| 10:24 AM EST

Conti Launches Powerful Architecture

Links 68 ECUs and manages 20 million lines of software code
#Continental #tech #chassis

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Continental’s new electrical architecture is all about communications. The high-powered network improves coordination between vehicle systems and enables V2X connectivity, including over-the-air software updates.

Such capabilities are key to the server-based approach that Conti says will be necessary to manage next-generation vehicles as more features—autonomous, connected and electrification—are added. Eventually, this will require consolidating dozens of electronic control units (ECUs) into a handful of ultra-powerful domain controllers (possibly as few as 2 or 3) responsible for specific groupings, such as powertrain, infotainment and body/chassis.

By the Numbers

Conti hails the architecture as a “milestone in the digital transformation” of a vehicle. One benefit is to separate software development from the corresponding hardware to enable speedier (smartphone-like) updates.

But getting the job done is a huge and complex undertaking. Conti’s new system, for example, manages:

  • Software from 18 companies
  • 68 ECUs
  • 70,000 vehicle functions and tasks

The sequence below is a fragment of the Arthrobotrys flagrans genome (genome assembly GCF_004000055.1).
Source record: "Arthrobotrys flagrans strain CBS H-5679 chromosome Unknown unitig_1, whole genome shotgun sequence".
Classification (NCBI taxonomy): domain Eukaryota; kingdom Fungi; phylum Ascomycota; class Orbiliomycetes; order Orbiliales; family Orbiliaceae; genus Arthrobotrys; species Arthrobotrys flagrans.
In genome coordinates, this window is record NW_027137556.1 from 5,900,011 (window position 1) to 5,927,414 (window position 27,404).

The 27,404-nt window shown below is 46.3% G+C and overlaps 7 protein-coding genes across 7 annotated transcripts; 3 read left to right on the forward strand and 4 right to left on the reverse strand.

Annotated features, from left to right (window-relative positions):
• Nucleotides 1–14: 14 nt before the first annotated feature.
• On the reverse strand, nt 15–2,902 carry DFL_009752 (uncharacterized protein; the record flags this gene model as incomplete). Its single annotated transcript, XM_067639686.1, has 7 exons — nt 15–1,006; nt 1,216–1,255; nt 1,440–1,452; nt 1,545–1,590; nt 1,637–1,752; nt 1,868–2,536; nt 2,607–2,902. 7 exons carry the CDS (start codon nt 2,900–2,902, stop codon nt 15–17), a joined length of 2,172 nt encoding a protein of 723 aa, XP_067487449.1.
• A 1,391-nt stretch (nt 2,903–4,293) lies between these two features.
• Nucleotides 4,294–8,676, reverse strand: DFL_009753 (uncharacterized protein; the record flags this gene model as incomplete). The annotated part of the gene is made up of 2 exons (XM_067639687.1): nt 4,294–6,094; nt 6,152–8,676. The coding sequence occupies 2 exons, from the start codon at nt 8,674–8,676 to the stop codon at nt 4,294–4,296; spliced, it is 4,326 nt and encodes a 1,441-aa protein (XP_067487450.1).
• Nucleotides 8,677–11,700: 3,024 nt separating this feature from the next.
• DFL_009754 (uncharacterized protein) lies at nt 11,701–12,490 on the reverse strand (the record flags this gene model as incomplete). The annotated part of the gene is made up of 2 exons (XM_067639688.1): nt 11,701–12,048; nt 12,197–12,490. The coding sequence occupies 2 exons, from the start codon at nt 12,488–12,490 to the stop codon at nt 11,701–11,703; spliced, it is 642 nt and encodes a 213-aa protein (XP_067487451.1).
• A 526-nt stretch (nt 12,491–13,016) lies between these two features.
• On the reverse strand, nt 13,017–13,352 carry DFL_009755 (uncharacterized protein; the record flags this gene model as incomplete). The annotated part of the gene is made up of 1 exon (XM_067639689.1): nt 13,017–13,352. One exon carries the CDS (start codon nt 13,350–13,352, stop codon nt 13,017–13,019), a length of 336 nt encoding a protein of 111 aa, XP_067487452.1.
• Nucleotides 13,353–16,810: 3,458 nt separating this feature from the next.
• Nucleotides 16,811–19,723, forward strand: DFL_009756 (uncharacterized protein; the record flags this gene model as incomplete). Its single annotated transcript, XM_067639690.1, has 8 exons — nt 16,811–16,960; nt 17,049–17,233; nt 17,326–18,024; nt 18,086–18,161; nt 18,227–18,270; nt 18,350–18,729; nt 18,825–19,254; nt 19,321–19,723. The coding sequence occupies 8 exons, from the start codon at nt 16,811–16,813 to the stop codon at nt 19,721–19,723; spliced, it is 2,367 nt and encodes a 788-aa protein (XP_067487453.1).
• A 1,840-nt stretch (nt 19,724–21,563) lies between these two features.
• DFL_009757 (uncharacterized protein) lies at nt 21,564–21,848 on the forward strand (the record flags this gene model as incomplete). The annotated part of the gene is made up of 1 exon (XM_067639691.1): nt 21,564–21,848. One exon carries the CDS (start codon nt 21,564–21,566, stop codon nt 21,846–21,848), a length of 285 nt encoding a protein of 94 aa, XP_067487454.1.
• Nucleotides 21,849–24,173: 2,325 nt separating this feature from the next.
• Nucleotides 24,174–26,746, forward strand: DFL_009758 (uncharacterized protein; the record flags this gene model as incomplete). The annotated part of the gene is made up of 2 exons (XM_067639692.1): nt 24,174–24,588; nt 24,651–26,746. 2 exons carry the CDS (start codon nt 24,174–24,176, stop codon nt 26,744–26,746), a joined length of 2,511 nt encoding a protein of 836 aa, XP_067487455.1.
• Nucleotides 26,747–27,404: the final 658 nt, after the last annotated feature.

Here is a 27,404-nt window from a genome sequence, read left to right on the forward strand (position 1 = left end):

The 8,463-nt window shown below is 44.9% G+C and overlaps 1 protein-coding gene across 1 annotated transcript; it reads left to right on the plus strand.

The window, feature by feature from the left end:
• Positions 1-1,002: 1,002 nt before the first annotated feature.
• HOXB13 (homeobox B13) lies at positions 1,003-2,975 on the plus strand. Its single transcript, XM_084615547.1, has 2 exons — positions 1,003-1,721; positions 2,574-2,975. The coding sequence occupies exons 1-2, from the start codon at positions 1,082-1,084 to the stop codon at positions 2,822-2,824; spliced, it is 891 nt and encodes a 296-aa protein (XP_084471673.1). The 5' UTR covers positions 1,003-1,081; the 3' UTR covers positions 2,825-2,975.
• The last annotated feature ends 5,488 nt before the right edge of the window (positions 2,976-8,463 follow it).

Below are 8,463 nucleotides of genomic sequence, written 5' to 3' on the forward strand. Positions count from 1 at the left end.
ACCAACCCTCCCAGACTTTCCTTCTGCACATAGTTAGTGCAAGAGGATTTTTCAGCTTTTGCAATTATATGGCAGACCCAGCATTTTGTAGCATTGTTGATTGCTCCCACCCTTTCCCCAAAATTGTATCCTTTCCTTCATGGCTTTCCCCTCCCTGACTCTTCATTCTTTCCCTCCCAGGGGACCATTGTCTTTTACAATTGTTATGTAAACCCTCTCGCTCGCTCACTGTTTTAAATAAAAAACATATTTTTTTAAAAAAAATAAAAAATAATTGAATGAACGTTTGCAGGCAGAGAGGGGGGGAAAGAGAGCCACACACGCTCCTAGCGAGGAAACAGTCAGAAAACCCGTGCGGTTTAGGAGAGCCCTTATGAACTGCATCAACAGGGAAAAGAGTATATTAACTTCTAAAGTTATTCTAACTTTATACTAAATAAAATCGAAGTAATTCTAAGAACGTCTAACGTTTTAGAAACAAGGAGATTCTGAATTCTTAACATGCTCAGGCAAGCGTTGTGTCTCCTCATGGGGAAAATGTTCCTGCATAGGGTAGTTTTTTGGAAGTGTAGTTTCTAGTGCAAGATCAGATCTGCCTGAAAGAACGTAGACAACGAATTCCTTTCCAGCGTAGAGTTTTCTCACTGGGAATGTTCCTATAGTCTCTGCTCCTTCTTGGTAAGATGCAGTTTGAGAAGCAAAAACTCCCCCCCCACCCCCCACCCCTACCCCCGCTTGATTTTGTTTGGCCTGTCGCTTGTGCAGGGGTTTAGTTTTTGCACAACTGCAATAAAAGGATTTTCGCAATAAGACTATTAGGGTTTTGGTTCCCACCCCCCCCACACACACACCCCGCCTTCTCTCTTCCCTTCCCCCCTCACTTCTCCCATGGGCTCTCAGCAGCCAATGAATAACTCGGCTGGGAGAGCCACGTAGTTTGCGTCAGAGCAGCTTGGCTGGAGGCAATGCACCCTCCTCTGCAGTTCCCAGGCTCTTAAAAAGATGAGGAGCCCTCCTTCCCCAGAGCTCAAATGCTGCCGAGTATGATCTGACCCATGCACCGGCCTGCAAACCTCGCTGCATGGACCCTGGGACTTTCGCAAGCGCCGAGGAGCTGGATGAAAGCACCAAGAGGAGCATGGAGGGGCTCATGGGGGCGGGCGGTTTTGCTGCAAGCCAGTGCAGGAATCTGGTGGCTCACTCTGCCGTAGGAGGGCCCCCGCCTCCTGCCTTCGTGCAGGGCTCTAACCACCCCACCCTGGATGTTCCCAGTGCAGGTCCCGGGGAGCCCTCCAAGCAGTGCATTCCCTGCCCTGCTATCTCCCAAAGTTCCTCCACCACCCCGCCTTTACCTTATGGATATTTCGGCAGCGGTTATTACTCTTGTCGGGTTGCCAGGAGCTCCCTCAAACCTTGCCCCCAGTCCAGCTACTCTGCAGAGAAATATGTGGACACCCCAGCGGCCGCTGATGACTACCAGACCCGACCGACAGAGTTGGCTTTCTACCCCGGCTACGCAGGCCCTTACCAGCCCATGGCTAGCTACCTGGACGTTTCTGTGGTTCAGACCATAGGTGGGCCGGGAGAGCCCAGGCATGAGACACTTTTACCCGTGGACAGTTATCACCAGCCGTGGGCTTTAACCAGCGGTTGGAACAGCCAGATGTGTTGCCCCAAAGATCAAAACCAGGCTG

• 20 million lines of code

Source: Continental

Conti says the centralized computing power is provided by a high-performance system-on-chip over a fast-bus architecture such as an automotive Ethernet. Different operating systems (Adaptive Autosar, Android, Java VM) can run on the same hardware. Other benefits: predictive maintenance and enhanced cybersecurity.

Electric Launch

Conti’s new system debuts this year in Volkswagen’s new ID.3 electric hatchback in Europe and will be used for subsequent ID models.

Conti and VW say the central computing architecture will provide significant cost savings and enable third-party connected vehicle services (e.g., range-optimized route planning and locating and scheduling time at charging stations).

VW plans to consolidate the number of electronics architectures used across its various brands from eight today to a single platform. The number of ECUs will be slashed from about 70 modules (with software from 200 vendors) to less than five.

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